Managing the Performance of Cloud Based Applications

In the last post I covered several architectural techniques you can use to build a highly scalable, failure resistant application in the cloud. However, these architectural changes – along with the inherent unreliability of the cloud – introduce some new problems for application performance management. Many organizations rely on logging, profilers, and legacy application performance monitoring (APM) solutions to monitor and manage performance in the data center, but these strategies and solutions simply aren’t enough when you move into the cloud. Here are a few important considerations for choosing an APM solution that works in the cloud.

Business Transactions

Many monitoring solutions check for server availability and alert users when a server goes down. In the cloud, however, servers can come and go all the time, so alerting on availability will result in a lot of false positives. In addition, many of the server-level metrics that APM tools and server monitoring tools report are no longer as relevant as they were on a vertically scaled system. For example, what does 90% CPU utilization mean to the behavior of your cloud application? Does it mean there is an impending performance problem that needs to be addressed? Or does it mean that more servers need to be added into that tier? This goes for other metrics, too, like physical memory usage, JVM memory usage, thread usage, database connection pool usage, and so on. These are all good indicators of the performance of a single server, but when servers can come and go they’re no longer the best approximation of the performance of your application as a whole.

Instead, it’s best to understand performance in terms of Business Transactions. A business transaction is essentially a user request – for an eCommerce application, “Check out” or “Add to Cart” may be two important business transactions. Each business transaction includes all of the downstream activities until the end user receives a response (and perhaps more, if your application uses asynchronous communication). For example, an application may define a service that performs request validation, stores data in a database, and then publishes a request to a topic. A JMS listener might receive that message from the topic, make a call to an external service, and then store the data in a Hadoop cluster. All of these activities need to be grouped together into a single Business Transaction so that you can understand how every part of your system affects your end users.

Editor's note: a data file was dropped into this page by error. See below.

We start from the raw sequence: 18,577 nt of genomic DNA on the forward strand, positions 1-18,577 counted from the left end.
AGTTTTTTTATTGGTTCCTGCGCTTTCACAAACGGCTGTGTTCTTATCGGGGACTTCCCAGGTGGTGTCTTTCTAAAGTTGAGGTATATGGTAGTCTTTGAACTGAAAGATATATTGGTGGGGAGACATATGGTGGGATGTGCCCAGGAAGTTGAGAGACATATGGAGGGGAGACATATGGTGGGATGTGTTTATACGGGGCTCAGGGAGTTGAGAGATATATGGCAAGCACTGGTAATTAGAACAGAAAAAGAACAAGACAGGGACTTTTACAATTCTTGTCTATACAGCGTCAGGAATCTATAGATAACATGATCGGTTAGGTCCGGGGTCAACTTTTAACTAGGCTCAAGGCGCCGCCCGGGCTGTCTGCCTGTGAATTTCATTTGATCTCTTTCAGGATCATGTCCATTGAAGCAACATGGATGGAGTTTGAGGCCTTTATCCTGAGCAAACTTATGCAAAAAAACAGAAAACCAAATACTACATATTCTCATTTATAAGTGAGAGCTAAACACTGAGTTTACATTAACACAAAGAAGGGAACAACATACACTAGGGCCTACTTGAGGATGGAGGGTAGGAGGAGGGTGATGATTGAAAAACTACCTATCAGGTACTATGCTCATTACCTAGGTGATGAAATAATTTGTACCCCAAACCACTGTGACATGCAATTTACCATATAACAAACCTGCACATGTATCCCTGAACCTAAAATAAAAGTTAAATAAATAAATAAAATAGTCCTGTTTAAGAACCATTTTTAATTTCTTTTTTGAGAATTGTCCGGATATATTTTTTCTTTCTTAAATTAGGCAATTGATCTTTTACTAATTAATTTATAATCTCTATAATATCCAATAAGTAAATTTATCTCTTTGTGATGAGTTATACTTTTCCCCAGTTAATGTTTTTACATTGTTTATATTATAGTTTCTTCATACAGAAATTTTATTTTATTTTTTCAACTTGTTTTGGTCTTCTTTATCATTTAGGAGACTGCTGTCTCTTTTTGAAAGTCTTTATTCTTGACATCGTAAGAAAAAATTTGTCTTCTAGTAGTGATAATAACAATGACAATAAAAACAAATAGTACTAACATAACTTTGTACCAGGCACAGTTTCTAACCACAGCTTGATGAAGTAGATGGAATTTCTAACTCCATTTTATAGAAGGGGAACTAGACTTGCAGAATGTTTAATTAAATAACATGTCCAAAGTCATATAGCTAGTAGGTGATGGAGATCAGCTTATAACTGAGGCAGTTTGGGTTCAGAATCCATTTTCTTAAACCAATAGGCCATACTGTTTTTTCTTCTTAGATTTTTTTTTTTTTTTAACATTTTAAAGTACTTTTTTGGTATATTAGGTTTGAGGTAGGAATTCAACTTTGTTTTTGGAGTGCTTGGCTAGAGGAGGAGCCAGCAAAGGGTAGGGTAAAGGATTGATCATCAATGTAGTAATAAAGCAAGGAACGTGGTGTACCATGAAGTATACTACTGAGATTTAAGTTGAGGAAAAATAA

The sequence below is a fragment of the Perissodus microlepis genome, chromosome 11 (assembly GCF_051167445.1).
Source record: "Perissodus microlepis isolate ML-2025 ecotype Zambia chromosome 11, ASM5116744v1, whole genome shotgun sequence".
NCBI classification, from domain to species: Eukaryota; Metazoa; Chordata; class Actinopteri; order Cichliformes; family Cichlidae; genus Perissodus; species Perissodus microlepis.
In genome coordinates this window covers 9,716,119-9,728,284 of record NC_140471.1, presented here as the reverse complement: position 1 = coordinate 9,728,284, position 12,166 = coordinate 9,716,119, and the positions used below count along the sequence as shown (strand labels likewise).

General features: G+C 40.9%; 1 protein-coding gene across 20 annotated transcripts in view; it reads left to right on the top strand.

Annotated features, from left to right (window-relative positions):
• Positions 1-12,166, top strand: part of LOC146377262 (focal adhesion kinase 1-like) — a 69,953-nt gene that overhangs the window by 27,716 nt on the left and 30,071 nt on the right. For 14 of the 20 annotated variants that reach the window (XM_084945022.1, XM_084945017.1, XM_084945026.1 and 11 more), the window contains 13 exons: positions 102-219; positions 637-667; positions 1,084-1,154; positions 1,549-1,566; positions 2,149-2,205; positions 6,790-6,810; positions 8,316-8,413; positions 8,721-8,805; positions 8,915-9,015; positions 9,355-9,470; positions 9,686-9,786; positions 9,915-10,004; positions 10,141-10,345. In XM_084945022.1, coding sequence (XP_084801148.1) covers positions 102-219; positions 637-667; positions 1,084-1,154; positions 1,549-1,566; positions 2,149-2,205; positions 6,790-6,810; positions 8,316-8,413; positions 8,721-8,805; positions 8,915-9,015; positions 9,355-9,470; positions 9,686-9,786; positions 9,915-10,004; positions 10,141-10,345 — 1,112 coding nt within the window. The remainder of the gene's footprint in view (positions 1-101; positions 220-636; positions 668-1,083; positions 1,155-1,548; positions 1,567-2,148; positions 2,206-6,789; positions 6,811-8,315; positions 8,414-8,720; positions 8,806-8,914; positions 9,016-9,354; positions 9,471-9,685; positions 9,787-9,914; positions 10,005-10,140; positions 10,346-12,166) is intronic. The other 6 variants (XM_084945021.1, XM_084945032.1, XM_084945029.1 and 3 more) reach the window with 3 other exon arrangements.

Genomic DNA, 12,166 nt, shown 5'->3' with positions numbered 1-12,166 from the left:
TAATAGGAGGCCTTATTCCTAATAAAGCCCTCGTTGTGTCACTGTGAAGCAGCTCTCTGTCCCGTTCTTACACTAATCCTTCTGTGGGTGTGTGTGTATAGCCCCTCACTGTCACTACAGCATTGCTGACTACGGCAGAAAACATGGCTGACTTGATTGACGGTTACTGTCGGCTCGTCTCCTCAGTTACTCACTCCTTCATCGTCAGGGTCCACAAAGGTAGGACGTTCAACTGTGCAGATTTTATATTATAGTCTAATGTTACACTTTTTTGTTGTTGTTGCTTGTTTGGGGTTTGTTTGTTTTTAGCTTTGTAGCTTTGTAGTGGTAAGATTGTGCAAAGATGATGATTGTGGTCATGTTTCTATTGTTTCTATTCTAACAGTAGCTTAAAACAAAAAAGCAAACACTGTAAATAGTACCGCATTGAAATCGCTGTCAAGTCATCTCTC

Tiers

With these various tiers tracked at the Business Transaction level, the next step is to measure performance at the tier level. While it is important to know when a Business Transaction is behaving abnormally, it is equally as important to detect performance anomalies at the tier level. If the response time of a Business Transaction, as a whole, is slow by one standard deviation (which is acceptable) but one of its tiers is slower by a factor of three standard deviations, you may have a problem developing, even though it hasn’t affected your end users yet. Chances are the tier’s problem will evolve into a systemic problem that causes multiple Business Transactions to suffer.